Commentary by Dr. Ursula A. Falk


Mourning:  A Tale of Two Mourners


Mourning is a way to express grief  or sorrow.  It is a way to express the heartache that comes with the death of a loved one, to remember the positives, the good things that the loved one has done and the attributes, the deeds, that made the person who he or she was.  It is the anticipation of being without the person that meant so much to the individual or persons left behind.  Grieving for a loved one, a family member, an essential person in our lives, makes the loss extremely sad.  A deep crevice is left in the life of the significant other when he or she departs this “mortal coil.”  It is most difficult to be the mourner of a close family member such as a mother, father, or a beloved sister or brother.

Our parents are irreplaceable.  We think of them as the people we could always come to in good times or bad.  They would never reject us, would listen to our Tzores (worries), our concerns; they would offer help whenever possible, would give of themselves, and would make things better.  They would give us a hug, the strength to accept whatever ailed us, good or bad.  They were our strength, the people who had given unconditional love when we were young, the people who taught us the basics of living and loving.  When mother dies we will  think of the wisdom she had, the food that she was always ready to offer, the warm feelings that surrounded her countenance.  When father leaves this earth we have lost our guide, our  strength,  his wisdom, his courage, and much more.  When we lose our mate (especially in an almost lifetime marriage)  we are devastated. Our memories are boundless.  If it is a husband, we remember the love that we shared, and the closeness, both mental and physical; we had become one in body and spirit.  If we needed advice he was there, if we felt sad or happy we shared our emotions and felt reciprocated.  We waited for him to come home to be with us.  We had created and shared our children.  We could share good and not so good feelings about them and we would understand one another without criticism.  We understood the person we had chosen and it was reciprocated. In mourning, we know that the spouse is irreplaceable in the life of the smitten one.  The same is true of the husband of many years who loses his wife.  He knew he could always count on her in good times and in bad.  He knew she was waiting for him when he came home.  She would cook for him, encourage him, love him.  In old age she still believed he was the best looking and brightest man alive and much more.  He knew that she would be there for him in good times and in bad.  When children were critical he was there to comfort and express his love.  She is irreplaceable and his sadness comes from the loss that will never be replaced.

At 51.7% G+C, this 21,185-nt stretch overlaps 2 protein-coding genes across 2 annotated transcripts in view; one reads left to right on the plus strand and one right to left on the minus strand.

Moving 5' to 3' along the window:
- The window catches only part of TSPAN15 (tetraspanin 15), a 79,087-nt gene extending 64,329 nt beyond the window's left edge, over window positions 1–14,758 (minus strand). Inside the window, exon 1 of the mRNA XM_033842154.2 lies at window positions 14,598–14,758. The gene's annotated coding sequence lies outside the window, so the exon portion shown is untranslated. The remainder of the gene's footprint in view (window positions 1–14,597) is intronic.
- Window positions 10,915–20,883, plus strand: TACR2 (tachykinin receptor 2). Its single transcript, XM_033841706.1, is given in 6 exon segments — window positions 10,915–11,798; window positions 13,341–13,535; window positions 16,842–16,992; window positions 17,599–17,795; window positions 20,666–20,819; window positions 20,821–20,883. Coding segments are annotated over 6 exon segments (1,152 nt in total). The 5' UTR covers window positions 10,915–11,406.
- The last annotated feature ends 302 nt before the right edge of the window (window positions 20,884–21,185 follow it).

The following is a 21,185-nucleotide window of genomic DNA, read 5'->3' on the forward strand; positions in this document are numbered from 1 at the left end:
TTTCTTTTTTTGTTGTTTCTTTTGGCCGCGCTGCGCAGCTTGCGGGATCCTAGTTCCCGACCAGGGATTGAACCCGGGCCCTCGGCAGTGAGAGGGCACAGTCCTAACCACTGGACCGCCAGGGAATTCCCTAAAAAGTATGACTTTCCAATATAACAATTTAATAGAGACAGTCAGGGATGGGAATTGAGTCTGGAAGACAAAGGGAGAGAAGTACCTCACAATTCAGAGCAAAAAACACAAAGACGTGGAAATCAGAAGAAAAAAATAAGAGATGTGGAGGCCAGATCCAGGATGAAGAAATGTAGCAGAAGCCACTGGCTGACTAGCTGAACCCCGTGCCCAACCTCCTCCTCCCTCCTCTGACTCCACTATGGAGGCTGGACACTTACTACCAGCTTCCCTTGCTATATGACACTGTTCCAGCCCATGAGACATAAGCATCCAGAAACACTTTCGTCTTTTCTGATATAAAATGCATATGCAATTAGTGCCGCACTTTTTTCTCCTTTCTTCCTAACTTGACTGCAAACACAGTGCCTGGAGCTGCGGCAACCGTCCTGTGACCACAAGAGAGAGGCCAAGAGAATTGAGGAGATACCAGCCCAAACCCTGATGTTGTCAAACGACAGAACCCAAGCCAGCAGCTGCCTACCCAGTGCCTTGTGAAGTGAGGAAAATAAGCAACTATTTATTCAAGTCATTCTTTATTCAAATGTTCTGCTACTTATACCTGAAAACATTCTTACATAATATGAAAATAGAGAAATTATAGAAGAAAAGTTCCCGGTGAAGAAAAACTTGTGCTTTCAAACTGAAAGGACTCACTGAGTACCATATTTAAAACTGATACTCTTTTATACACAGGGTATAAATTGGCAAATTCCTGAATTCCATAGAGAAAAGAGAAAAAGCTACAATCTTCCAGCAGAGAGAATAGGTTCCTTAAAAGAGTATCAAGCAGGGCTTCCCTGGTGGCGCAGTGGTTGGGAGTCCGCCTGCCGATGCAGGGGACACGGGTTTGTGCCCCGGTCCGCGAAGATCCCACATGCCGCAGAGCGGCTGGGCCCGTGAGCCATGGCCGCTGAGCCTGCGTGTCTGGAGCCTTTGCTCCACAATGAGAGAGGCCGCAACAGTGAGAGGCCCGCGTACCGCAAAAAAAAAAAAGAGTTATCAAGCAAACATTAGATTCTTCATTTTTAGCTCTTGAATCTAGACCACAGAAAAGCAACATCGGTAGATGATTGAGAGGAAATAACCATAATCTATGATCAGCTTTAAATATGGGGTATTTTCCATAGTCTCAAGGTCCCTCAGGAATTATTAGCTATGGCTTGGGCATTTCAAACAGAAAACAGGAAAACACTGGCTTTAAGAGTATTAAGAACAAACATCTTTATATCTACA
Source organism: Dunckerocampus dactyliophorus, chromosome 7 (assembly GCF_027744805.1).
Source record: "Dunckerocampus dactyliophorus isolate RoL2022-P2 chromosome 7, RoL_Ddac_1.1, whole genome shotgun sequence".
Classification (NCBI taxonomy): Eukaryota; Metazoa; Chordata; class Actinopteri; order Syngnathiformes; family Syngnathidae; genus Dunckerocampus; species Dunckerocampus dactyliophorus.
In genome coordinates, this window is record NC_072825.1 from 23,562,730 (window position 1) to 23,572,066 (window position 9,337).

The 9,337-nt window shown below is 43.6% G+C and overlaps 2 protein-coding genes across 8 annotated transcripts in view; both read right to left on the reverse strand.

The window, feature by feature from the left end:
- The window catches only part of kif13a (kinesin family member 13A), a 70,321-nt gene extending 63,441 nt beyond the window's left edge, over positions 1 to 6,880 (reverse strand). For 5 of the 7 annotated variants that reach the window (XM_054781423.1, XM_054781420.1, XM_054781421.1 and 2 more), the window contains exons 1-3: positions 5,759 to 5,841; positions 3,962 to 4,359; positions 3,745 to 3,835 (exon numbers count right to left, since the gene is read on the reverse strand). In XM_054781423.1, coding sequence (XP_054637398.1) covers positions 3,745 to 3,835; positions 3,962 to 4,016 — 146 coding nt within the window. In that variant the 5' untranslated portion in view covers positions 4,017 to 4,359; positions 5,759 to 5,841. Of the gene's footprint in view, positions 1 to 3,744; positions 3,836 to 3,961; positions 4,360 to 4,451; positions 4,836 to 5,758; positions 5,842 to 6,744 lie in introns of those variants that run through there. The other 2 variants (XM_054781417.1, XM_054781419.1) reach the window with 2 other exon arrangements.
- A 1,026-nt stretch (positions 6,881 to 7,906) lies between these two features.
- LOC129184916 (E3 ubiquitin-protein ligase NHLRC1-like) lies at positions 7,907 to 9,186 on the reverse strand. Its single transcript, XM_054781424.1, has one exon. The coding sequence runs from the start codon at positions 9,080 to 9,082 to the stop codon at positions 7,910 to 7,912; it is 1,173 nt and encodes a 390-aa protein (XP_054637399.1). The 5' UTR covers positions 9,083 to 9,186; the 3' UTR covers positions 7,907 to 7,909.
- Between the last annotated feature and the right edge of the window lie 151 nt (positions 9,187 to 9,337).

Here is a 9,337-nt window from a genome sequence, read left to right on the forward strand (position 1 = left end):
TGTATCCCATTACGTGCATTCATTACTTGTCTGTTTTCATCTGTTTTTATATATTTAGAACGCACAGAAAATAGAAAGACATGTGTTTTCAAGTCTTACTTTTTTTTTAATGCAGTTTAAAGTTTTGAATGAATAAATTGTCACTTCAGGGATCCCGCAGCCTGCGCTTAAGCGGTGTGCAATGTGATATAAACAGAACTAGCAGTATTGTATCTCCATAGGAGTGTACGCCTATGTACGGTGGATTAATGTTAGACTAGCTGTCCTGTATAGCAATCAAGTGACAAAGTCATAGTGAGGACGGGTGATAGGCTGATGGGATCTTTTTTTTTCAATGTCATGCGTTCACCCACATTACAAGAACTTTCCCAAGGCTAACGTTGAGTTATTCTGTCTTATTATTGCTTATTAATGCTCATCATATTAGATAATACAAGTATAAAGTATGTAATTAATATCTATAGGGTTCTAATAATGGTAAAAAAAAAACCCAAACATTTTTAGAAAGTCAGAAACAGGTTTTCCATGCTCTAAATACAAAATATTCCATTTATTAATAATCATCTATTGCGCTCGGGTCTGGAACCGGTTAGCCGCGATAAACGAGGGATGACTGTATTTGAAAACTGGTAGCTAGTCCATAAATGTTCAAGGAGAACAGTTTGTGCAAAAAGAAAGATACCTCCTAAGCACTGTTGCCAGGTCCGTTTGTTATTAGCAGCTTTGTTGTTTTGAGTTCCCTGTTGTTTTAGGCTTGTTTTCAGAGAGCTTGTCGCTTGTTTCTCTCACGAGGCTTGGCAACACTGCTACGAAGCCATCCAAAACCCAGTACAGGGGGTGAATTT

There are different ways of  expressions of mourning that will here be described. A woman lost her husband of forty-six years.  She adored him during his life and was devastated at his death. They both worked hard at their respective professions, had been the parents of two children and several grandchildren, and took great pride and were helpful to each other and their offspring.  The man died shortly after his illness was discovered.  Jonathan (fictitious name) was the love of her life.  She adored him.  There was never a word of complaint about him which she expressed outside of their marriage.  She did all that she had to do amidst tears to make it less painful for their children.  She mustered her strength to eulogize him standing in front of the congregation.  She made things better for her surroundings.  Her love, her kindness, and her light shone through all those who shared their love and respect for her lifelong partner.  Because of her kindness, her sincerity, and her warmth, the responses and love that she received from friends and acquaintances were overwhelming, and she will never be totally abandoned by all those with whom she comes in contact.

Rosa lost her brother after a brief illness.  The two were close in age.  She was a bright professional woman who took good care of her widowed mother with whom she lived.  Rosa had never been close to her only sibling.  They saw each other a few times a year.  She was invited to participate in some family gatherings when her niece and nephews were involved.  The brother Norbert and his wife Julia were distant.  There was little love between the sister in law and Rosa.  Norbert and wife would take lengthy absences to be in the warmer climes and sister was not invited.  When she did on rare occasion travel somewhere with them, they did not consider her needs and she felt like an unwanted outsider and had the wisdom to refuse any automobile trips with them.  When he died, she became sad but also very angry.  She was excluded in assisting in the funeral arrangements, which she wanted to participate in.  She did not want him cremated, which did happen; she was directed to contact a particular florist (which she rightfully did not do).  Briefly speaking, she was omitted.  After his death, her feelings were angry ones.  She really mourned the brother she wishes she had.  Her anger was projected onto a good friend who felt very close to Rosa and who seemed to understand her.  Rosa mourned for the closeness that her brother could not feel or express.

Humans of all faiths mourn differently.  Mourning is a personal expression, sadness and grief for a loss that can never be replaced.  Our Jewish faith helps us to mourn when we are surrounded by those who can feel with us, pray with us, sit shive (a week of mourning usually in the home of the mourner) with us and can identify with us.


Dr. Ursula A. Falk is a psychotherapist in private practice and the author of several books and articles.

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